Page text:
Connecting Your Child’s Schoolwork to the Bible

Connecting Your Child's Schoolwork to the Bible - Parenting Like HannahI will never forget the first time I learned something in Church before I learned it in school. It was such a fun feeling to already know the history and geography the teacher was explaining because I had learned it from the Bible years earlier. Many other Christians have shared a similar reaction in their school experiences. On some level, it adds a sense of awe and “coolness” to the Bible. (Not that it isn’t cool enough on its own – but that’s another topic for another day!)

Many times when teaching kids and teens the Bible, we focus only on the story. We get so caught up in helping the kids remember who did what to whom, we forget all of that information fits into the context of the world at large. Biblical history is not some special little isolated collection of mysterious almost invisible events. Rather it was as much a part of world history and geography as anything your child will learn in school.

For generations though, the church has not made great efforts to connect the dots for its children and teens. You may yourself have little knowledge about where biblical events happened or the historical times into which the Bible fits. You may even have only the foggiest understanding of the culture during Bible times and how it influences the way the Bible is written and the way things were said and done.

The great news is that there are a lot of fun ways to help your child connect the Bible back to other school subjects. Here are some of my favorites:

  • Pull out Bible maps and modern maps. How have things changed? What things are the same? You will find for example that Persia – mentioned in the book of Esther – is modern day Iran. Yet, Jerusalem is basically in the same place and has gone by the same name for centuries. Your children will also learn geography often changes the way people handle things like growing food, transportation and war. How did geography effect the decisions the people in the Bible made or the things that happened to them? Have fun with it and do the same types of projects your children would do in a geography class except based around the places of the Bible.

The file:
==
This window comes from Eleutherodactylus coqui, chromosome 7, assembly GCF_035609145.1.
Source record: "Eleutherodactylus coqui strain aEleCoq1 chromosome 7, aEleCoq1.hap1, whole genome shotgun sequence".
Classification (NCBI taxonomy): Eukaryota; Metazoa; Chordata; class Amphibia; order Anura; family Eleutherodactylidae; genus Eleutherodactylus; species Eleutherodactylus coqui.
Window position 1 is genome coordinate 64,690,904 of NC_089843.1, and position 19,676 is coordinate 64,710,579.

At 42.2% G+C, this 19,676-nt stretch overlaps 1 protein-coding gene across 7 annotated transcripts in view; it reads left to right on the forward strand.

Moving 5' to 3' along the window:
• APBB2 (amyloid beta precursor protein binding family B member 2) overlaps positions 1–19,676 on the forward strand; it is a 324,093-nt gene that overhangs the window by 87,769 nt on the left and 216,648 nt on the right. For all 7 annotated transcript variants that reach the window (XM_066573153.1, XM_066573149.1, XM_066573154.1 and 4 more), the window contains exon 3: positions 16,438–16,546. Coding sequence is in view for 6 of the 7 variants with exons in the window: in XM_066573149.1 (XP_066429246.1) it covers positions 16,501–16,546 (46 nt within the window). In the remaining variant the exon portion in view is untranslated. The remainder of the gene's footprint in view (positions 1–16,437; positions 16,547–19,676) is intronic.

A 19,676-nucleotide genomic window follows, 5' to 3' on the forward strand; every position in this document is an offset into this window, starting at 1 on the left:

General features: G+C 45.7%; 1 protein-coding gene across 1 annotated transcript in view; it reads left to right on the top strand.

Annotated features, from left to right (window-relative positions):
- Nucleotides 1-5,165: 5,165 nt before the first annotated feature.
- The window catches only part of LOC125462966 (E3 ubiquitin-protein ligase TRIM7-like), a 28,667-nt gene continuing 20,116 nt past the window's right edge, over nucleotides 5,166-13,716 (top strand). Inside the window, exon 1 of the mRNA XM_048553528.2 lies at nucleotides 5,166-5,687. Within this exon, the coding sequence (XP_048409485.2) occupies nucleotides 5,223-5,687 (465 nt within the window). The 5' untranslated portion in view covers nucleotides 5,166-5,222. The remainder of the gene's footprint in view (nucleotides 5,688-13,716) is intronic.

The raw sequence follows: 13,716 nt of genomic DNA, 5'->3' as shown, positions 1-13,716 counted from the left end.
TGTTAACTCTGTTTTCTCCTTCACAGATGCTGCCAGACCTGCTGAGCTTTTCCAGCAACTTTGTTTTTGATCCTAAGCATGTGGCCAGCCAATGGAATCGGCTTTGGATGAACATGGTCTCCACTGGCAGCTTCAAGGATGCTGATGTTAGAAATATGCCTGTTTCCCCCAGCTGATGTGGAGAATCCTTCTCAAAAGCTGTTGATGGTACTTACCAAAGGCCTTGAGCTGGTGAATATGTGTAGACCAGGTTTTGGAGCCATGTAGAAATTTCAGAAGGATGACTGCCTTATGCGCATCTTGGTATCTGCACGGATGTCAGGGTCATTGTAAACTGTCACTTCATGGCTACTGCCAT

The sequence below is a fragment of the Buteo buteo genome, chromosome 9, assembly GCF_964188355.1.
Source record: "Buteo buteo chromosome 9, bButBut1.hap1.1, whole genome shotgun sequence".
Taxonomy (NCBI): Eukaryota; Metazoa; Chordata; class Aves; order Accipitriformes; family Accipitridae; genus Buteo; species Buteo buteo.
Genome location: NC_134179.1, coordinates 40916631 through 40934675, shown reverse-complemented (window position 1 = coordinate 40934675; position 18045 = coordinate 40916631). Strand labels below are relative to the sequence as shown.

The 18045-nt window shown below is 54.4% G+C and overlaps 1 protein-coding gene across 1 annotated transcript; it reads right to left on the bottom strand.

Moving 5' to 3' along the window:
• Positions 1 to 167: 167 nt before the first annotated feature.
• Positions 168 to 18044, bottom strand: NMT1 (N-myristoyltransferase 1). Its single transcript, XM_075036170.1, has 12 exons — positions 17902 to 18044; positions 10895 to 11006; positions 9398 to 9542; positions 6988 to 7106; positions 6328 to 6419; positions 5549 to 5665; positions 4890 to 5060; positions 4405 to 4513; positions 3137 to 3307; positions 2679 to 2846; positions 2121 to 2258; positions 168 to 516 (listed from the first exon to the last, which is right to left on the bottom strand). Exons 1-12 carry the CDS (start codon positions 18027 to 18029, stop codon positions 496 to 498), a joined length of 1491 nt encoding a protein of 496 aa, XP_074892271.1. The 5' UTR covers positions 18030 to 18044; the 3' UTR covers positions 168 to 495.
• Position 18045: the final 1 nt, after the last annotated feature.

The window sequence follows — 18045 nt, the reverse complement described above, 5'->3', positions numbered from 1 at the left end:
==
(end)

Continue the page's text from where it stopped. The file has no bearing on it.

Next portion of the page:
• Have fun learning about the culture of Bible times. Good history teachers will tell you, it is difficult to truly understand history without understanding the culture surrounding it. To really understand the Bible, your children need to taste the foods, smell the smells, touch sheep, visit a vineyard, throw a sling (hint pingpong balls work well and are less dangerous than stones!) and more. Have fun with it. You can find lots of ideas on Parenting Like Hannah, on our sister site Teach One Reach One or by using Pinterest or Google.
  • Experiment with the languages of the Bible. Greek, Hebrew and Aramaic are very different from English. Sometimes our understanding of the Bible is a little more difficult because the words don’t translate exactly. A great example is that the Greeks had multiple words for different types of love, whereas we only have one. Have fun with your kids and let them practice trying to write words in the various languages. The different type of script almost makes it feel like art to us. Find a pronunciation guide and learn some common Greek, Hebrew and Aramaic words.
  • Fit Bible history back into the framework of world history. Historians are a little fuzzy on the dates up until about the time of King David. After that, most historians tend to agree on the dates (at least within a few years). Other historians have estimated the dates earlier in the Bible with unknown accuracy. It is still fun to find a timeline in a Christian bookstore that places Bible history and world history side by side. Also, even in the most secular world history books there is often mention of people found in the Bible. (King Xerxes for example and the various Caesars.) History has even uncovered evidence of societies mentioned in the Bible, but lost to secular history until recently. We may not know exactly which Pharaohs are the ones mentioned in the Bible (although one in the later Old Testament we do), but it is still fun to match up the clues the Bible gives us with what they have discovered about the various Pharaohs so far (one matches up really well with a dead oldest son, destroyed military for no obvious reason, etc.) and make educated guesses as to their full names.
  • Visit museums featuring artifacts connecting back to the Bible. Many museums have artifacts from Mesopotamia, Egypt, Greece, Rome, Persia and Assyria. Some even display items like Baal idols, ancient clay lamps and jars, biblical coins and carvings depicting people and scenes mentioned in the Bible. The next time you see a mummy in a museum, challenge your kids to find the names of the two people in the Bible who we know were mummified (Jacob and Joseph!). Seeing items they have read about in a museum can make the Bible come to life for your children in new and exciting ways.

Unless you homeschool, you may not have the time to do a lot of activities connecting the Bible back to school work. If you can find the time to do some of these activities during breaks and vacations though, you will greatly enhance your child’s understanding of the Bible. Plus, it’s a fun way to spend time together as a family learning about God!

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Fix these words of mine in your hearts and minds; tie them as symbols on your hands and bind them on your foreheads. Teach them to your children, talking about them when you sit at home and when you walk along the road, when you lie down and when you get up. (Deuteronomy 11:18-19 NIV)